The dark side of uncertainty

The dark side of uncertainty


Ashley Lennon and Ian Welsh of Momentum describe the organisation’s experience of social entrepreneurship. This article first appeared in issue 2 of VIEW Magazine.
Those working within the social economy operate in an expansive and cluttered landscape, moving in and around all the monoliths of the state and its partners. The sector is built around flexibility and responsiveness.

It is keener to take risks than other sectors, working quicker than the political cycle of project development and funding approval sometimes allows; acting as a catalyst for change outwith mainstream funding and sometimes penalised by the centralising mainstreaming tendencies of the Scottish statutory agencies; building and developing social capital through campaigning, awareness-raising, resource development and capacity building with clients and volunteers; challenging people to engage within communities, looking always to public and community benefit; working on behalf of beneficiaries and not shareholders; engaging uniquely with the hard to reach and the socially excluded.

When New Labour replaced compulsory competitive tendering in  1997 with Best Value, there was a clear signal that efficiency and effectiveness were to be as important as economy, and that the delivery of I public services, moreover, was to be free from ideological constraints. During that period, the social economy has grown and, in the wake of the recent election, there seems to be a hint of increasing political and philosophical realignment around social justice and the role of the not-for- profit and voluntary sectors.

Will Hutton touched on this in a recent article when he wrote that ‘the social enterprise and entrepreneurship movement is growing exponentially and if the momentum continues a tipping point is approaching when d 21st-century social enterprise will start to parallel the rise of mutual and pi friendly societies in the 19th century -and for very similar reasons. Before the march of an individualist capitalism, there is a hunger to assert the social and better side of our natures.’

That hunger has informed the statutory agencies in England, who have been quicker to spot the partnership potential of the social economy than municipal Scotland, the government at Westminster quicker to back it with substantial and sustainable strategic soc thinking than the Scottish Executive.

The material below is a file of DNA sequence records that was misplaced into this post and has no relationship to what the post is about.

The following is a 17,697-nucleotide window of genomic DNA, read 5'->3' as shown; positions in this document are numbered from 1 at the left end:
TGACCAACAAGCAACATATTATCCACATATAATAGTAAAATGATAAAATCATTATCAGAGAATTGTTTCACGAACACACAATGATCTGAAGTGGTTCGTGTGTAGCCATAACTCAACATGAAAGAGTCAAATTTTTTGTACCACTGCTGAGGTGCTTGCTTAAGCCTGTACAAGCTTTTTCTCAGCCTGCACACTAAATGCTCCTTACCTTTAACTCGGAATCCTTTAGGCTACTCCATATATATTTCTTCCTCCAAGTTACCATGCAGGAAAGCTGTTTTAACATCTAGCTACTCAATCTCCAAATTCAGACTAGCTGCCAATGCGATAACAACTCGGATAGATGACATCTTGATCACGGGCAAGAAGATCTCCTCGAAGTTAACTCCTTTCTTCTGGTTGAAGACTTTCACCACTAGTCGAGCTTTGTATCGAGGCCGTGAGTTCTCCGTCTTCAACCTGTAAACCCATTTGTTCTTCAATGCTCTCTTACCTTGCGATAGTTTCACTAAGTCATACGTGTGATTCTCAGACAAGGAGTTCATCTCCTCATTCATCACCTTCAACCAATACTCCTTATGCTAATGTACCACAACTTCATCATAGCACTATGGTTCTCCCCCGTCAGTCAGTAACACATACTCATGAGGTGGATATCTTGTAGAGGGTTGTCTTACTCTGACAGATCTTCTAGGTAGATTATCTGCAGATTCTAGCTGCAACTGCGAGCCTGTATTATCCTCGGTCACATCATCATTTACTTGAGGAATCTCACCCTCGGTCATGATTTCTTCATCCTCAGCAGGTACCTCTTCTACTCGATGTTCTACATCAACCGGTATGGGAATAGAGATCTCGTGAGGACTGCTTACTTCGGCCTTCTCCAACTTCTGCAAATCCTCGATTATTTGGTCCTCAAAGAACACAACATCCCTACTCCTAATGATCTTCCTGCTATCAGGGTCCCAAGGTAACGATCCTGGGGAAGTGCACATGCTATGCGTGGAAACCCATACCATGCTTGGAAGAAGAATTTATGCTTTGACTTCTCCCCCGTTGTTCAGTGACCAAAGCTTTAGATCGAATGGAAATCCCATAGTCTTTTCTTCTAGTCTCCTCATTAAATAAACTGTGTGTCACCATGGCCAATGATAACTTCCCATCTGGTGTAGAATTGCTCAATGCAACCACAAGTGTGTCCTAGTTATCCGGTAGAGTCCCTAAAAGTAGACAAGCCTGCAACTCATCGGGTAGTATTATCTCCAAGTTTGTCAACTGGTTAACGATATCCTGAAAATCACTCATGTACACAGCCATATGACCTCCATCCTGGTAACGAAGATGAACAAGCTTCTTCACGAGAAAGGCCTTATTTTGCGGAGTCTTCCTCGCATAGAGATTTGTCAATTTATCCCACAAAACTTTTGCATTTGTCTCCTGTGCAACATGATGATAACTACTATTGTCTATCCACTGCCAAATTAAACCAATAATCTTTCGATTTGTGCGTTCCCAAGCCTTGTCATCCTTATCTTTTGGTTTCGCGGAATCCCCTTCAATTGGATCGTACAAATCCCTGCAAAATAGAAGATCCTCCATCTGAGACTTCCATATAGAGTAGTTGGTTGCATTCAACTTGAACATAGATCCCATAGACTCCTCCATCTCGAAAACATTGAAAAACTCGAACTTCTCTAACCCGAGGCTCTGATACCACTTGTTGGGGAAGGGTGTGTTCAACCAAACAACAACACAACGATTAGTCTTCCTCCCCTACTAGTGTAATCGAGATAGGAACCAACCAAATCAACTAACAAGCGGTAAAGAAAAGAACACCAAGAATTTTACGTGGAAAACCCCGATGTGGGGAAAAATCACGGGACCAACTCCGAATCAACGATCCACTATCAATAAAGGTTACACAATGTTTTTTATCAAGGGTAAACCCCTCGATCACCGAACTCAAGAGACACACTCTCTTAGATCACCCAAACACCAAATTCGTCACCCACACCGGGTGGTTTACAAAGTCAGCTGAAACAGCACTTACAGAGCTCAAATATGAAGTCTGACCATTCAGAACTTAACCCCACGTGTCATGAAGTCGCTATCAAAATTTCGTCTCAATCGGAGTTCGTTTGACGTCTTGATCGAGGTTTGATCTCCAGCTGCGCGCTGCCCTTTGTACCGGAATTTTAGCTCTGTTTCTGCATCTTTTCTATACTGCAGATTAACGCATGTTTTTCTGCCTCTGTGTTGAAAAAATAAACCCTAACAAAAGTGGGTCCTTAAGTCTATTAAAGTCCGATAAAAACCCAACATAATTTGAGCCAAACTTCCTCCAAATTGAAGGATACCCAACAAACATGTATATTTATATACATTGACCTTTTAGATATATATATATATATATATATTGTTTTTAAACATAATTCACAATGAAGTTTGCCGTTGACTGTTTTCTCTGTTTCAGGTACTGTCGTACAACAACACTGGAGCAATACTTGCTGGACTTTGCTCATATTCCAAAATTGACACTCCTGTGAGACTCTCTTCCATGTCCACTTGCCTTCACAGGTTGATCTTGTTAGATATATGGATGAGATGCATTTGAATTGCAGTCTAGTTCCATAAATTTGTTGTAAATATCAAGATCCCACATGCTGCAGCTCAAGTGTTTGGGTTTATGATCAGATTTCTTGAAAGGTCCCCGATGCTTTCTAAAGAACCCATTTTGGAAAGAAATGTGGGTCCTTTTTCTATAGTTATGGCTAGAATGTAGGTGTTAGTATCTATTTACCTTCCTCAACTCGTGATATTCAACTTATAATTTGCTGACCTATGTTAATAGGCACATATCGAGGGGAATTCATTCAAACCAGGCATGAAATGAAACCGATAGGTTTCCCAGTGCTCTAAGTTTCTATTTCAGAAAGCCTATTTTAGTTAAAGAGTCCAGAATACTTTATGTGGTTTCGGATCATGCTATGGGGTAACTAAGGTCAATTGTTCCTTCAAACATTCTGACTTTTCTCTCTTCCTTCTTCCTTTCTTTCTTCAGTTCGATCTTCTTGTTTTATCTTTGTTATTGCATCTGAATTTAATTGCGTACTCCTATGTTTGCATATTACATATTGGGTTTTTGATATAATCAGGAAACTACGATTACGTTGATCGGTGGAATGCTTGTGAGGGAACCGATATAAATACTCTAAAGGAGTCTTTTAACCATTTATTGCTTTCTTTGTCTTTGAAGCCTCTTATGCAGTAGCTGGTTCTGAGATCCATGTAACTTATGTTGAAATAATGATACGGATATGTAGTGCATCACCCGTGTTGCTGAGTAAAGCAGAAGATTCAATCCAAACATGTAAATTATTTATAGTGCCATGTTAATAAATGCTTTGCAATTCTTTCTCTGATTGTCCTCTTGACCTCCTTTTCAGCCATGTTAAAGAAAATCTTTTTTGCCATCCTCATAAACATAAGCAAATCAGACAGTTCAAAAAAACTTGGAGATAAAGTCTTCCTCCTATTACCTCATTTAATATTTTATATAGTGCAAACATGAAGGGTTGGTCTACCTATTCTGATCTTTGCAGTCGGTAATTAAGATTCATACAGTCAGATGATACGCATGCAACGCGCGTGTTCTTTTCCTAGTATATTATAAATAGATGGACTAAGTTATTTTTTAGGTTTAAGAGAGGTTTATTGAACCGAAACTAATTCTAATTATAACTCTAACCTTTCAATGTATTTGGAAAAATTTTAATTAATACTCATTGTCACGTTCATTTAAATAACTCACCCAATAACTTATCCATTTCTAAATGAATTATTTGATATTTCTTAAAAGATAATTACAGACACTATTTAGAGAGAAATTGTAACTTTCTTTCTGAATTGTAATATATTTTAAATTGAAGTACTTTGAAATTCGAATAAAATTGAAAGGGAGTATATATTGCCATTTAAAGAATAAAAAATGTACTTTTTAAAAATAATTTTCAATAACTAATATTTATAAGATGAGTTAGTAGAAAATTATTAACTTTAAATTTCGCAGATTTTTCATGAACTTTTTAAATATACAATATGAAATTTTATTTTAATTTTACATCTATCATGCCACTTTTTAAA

Nonetheless, change, like local government reform, will inevitably come. Just as surely as productive innovation fuels the public sector, it needs to drive all those involved in the social economy, too often unjustly perceived by the ‘professionals’ as soft focus, fuzzy round the edges, unqualified but committed amateurs.

Yet innovation and effectiveness are at the very heart of our sector. As we deal with the constant challenge of securing funding, coupled with working with some of the most rnarginalised people in society, we have to be creative and innovative to survive.

 In our organisation, for example, we are currently:
• developing models of person-centred care for a range of client groups directly purchased by local authorities and private clients
• working as a committed service partner in an Equal employability programme
• delivering an innovative respite programme for adults with learning difficulties
• delivering tailored 24-hour care and supported living packages for clients in conjunction with local authorities
• working with a private sector organisation to develop an estate management social enterprise
• refining an assistive technology programme for people with spinal cord injury
• using lottery money to develop outreach services for people with acquired brain injury building and growing access to work support for disabled people on a Jobcentreplus contract
• kitting out a bonded warehouse to facilitate ‘wet work’ with the whisky industry
• lead-managing, and working with a range of statutory agencies, on an innovative partnership to take people with drug addiction challenges closer to work
• discussing with other not-for- profit organisations the possibility of merger and amalgamation
• negotiating the purchase of a private home-care company
• working towards recognition under EFQM
• participating in a joint research programme with other service providers throughout Europe in respect of the employment of disabled people

That range of activity is not unusual in forward-thinking and proactive social economy organisations. Where we sometimes make the mistake is in not celebrating and sharing this fact. We’re too busy getting on with the important work of delivering valuable services to recognise our strengths. The not-for-profit sector plays a critical role in the direct delivery of services, is a significant purchaser of services and active in an enormous range of activities, from arts to education to health care. Yet we often find ourselves having to prove our potential and impact to policy makers and funders in order to get a seat at the table with organisations seen as ‘big players’.

In terms of the sector’s contribution to the national economy however, it is worth bearing in mind that even when viewed only in purely financial terms, the sector is a multi-billion pound industry, notable not just for its size, but also for the spread of its activities. As well as reinvesting in itself fmancially, the sector also wields signifi- cant investment and purchasing power, which contributes to economic development beyond the sector. Getting that message across isn’t always easy. While the sector is by nature innovative and creative, it is not always viewed as such.